Looks like a great class Ann. Sounds like the thin plastic template is the answer. You could roll it up around the other items in the kit and that would keep everything together and fairly easy to ship. Since things are soft and squishy, perhaps you could put it in a large padded envelope to ship? You could do this as an online class without the videos. Teri’s classes have no videos and students really like her classes. Sounds like you’re ready to go. We could start the class in 2019.

    • I think I can get everything into a large freezer bag and then into a shipping envelope I did that with the nunofelt bracelet kits. If I say yes then I guess I would have to do it wouldn’t I. I think I could enlist help in taking pictures. How do you ladies take pictures of the process for your classes?

    • ruthlane says:

      I just go through the process and take step by step photos with the camera above the layout of stuff on the table. If I have a need to show hands in the photo, then my husband takes them. I use a tripod and that helps get better shots too.

  5. Debbie says:

    I would like the ruffle scarf short to fit around my neck, with maybe a 6-7” overlap. The pattern template could just be drawn out on paper, which would allow a template to be traced on to the plastic of the maker’s choice.

    • Thanks Debbie. I like the short ones best myself. Paper would be good but its quite big to start and may end up adding a lot of weight. I think I will go with the thin plastic and then it can be used as is or traced onto somthing thicker.

  6. zedster66 says:

    It looks like a great class, Ann. I love the photos of the turquoise locks/red silk detail on the yellow and brown scarf.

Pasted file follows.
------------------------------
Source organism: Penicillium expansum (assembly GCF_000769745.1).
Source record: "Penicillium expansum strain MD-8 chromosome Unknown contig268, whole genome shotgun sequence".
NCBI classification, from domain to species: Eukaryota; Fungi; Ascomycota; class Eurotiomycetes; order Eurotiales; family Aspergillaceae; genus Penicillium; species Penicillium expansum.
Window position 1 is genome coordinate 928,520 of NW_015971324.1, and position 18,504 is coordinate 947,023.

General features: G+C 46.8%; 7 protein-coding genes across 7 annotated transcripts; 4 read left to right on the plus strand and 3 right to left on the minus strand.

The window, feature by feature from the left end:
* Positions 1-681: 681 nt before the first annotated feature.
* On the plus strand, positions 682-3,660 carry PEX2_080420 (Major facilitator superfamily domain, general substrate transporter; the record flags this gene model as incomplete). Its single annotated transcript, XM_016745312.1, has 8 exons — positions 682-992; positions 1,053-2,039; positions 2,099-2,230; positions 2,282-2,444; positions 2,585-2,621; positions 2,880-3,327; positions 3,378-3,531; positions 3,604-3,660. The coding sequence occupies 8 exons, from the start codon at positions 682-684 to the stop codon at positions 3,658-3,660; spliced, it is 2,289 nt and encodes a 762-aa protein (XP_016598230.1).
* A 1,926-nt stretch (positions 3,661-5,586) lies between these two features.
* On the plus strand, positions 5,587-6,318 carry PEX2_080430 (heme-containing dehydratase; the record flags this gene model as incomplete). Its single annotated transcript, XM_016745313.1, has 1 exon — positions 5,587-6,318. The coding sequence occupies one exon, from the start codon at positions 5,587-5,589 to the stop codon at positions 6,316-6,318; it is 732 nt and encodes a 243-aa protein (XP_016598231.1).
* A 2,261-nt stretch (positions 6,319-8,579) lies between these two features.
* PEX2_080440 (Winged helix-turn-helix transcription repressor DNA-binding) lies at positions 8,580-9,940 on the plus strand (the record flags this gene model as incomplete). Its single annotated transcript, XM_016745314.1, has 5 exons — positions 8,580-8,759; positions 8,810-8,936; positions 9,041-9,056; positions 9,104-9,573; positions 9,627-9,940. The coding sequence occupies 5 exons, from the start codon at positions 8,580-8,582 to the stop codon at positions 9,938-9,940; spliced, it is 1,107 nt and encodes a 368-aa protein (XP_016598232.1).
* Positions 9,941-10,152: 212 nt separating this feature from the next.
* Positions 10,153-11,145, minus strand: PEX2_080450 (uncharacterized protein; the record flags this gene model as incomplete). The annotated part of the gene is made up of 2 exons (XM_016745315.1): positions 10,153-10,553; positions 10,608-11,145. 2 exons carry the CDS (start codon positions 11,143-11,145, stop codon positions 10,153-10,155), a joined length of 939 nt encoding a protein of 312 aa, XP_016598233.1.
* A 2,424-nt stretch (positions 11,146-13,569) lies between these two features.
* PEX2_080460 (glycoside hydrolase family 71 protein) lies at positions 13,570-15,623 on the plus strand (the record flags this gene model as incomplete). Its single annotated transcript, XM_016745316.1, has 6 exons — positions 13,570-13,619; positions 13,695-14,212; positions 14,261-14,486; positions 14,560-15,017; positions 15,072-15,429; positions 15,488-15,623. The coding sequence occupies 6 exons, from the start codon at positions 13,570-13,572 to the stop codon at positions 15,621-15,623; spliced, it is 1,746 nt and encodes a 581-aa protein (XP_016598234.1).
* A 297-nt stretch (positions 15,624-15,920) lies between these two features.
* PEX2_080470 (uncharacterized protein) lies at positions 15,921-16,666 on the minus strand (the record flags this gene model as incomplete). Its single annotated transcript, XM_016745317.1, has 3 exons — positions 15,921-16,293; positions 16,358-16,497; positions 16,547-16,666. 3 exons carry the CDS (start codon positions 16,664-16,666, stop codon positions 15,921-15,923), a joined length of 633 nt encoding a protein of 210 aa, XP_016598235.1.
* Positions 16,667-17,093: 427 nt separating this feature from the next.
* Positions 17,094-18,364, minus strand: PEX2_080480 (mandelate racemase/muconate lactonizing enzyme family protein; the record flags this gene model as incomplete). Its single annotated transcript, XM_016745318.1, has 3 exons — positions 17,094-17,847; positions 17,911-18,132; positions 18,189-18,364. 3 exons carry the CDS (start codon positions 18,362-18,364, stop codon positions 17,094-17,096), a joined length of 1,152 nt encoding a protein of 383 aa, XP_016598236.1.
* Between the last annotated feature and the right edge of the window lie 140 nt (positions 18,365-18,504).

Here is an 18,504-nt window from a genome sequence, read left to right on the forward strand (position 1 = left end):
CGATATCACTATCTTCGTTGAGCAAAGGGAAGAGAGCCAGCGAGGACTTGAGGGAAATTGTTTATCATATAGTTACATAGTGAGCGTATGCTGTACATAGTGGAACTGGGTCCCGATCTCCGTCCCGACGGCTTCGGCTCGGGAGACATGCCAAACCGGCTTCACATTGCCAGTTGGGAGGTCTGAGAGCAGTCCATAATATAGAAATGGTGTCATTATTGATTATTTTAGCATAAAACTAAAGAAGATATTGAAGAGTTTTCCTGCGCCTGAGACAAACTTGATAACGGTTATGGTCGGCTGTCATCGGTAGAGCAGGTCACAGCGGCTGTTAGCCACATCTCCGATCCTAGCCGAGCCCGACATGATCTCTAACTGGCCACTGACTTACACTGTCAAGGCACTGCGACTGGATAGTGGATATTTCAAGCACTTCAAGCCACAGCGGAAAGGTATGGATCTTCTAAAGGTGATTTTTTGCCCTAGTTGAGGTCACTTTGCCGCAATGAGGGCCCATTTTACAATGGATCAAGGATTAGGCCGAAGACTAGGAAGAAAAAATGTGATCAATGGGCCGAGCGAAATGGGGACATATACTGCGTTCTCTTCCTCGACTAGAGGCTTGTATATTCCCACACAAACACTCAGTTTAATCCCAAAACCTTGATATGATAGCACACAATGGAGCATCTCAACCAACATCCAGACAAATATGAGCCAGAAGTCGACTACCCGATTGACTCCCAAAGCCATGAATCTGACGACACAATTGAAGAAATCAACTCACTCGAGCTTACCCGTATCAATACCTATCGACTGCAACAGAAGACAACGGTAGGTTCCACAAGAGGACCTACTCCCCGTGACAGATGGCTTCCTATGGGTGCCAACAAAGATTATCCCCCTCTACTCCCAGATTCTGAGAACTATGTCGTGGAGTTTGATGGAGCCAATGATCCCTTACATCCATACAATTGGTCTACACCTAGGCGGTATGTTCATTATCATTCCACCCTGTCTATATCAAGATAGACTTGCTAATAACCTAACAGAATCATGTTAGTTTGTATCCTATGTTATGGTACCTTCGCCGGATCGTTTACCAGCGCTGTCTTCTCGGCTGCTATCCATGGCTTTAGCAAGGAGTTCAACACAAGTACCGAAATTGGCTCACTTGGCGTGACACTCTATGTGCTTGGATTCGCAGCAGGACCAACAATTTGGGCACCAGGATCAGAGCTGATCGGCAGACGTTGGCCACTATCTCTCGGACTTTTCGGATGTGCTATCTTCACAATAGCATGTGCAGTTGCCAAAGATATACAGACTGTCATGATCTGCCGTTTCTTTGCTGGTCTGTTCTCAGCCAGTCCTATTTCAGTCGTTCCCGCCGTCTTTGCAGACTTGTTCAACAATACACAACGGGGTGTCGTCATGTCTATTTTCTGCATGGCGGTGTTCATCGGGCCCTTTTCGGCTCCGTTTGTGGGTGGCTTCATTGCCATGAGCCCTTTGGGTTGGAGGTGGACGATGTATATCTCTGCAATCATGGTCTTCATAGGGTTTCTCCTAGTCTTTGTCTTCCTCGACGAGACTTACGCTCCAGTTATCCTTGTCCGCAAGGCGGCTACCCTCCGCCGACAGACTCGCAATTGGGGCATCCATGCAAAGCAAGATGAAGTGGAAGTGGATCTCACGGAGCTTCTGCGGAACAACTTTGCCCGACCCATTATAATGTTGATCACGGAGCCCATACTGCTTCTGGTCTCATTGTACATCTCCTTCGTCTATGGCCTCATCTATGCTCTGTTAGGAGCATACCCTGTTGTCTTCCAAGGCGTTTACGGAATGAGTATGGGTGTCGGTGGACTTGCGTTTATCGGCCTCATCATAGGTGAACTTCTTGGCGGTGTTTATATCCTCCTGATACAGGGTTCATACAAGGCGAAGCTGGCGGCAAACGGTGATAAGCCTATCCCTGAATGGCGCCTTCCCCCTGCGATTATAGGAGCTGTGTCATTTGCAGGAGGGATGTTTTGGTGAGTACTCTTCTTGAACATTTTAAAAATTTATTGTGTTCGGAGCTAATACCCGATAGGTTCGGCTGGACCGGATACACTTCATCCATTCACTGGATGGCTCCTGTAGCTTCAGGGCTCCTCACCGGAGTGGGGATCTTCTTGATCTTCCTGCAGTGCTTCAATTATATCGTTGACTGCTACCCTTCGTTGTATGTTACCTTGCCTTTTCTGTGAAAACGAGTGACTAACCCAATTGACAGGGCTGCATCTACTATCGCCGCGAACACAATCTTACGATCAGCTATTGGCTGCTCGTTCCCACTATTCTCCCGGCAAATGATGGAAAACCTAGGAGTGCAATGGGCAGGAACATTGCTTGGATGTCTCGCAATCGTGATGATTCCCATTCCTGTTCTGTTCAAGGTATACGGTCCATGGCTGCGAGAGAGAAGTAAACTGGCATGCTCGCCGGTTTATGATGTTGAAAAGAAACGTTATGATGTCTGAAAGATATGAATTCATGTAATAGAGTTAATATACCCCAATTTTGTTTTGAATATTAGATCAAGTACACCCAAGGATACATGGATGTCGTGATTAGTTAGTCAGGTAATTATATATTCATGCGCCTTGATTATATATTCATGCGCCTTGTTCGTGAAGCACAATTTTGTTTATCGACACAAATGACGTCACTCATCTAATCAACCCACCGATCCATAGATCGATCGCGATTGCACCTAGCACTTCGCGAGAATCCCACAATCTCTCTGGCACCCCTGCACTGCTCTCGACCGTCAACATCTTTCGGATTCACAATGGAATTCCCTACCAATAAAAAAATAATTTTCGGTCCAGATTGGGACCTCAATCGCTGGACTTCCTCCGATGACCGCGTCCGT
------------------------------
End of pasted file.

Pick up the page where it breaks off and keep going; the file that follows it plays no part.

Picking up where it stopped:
I use cheap IKEA shower curtains for my templates, they are soft and vinyl and can be rolled up small. It takes the same amount of time and effort to put together a bigger kit as it does a smaller one, and it’s hard to explain the ‘costs’ of that to buyers and why one with half the fibres wouldn’t be much cheaper or even be half the price. So, I’d do a larger kit, and draw the two sizes of scarves on the template, then it is one kit for making one large or two small scarves.
    If the plastic you use for templates is one you’d recommend, could you do what Ruth suggests and roll it around the other contents, and maybe ship the pack in a poster tube?

    • I think the thin plastic should work. the template doesn’t take any abuse like a resist does. Yes, they do take a lot of work to prepare. It would be nice to get a sale page set up on my site. I will work on taking some pictures. I think Jan might help me there.

  7. Marilyn says:

    It looked like the perfect venue for a classs. The students did a great job with the lively colored scarves. I’m with Debbie. A neck scarf with some overlap. Good luck with the kits. I think that’s a great idea and a sismple enough project.

We love comments and love to hear your opinions. Thanks for stopping by.

Fill in your details below or click an icon to log in:

WordPress.com Logo

You are commenting using your WordPress.com account. Log Out /  Change )

Google+ photo

You are commenting using your Google+ account. Log Out /  Change )

Twitter picture

You are commenting using your Twitter account. Log Out /  Change )

Facebook photo

You are commenting using your Facebook account. Log Out /  Change )

Connecting to %s

This site uses Akismet to reduce spam. Learn how your comment data is processed.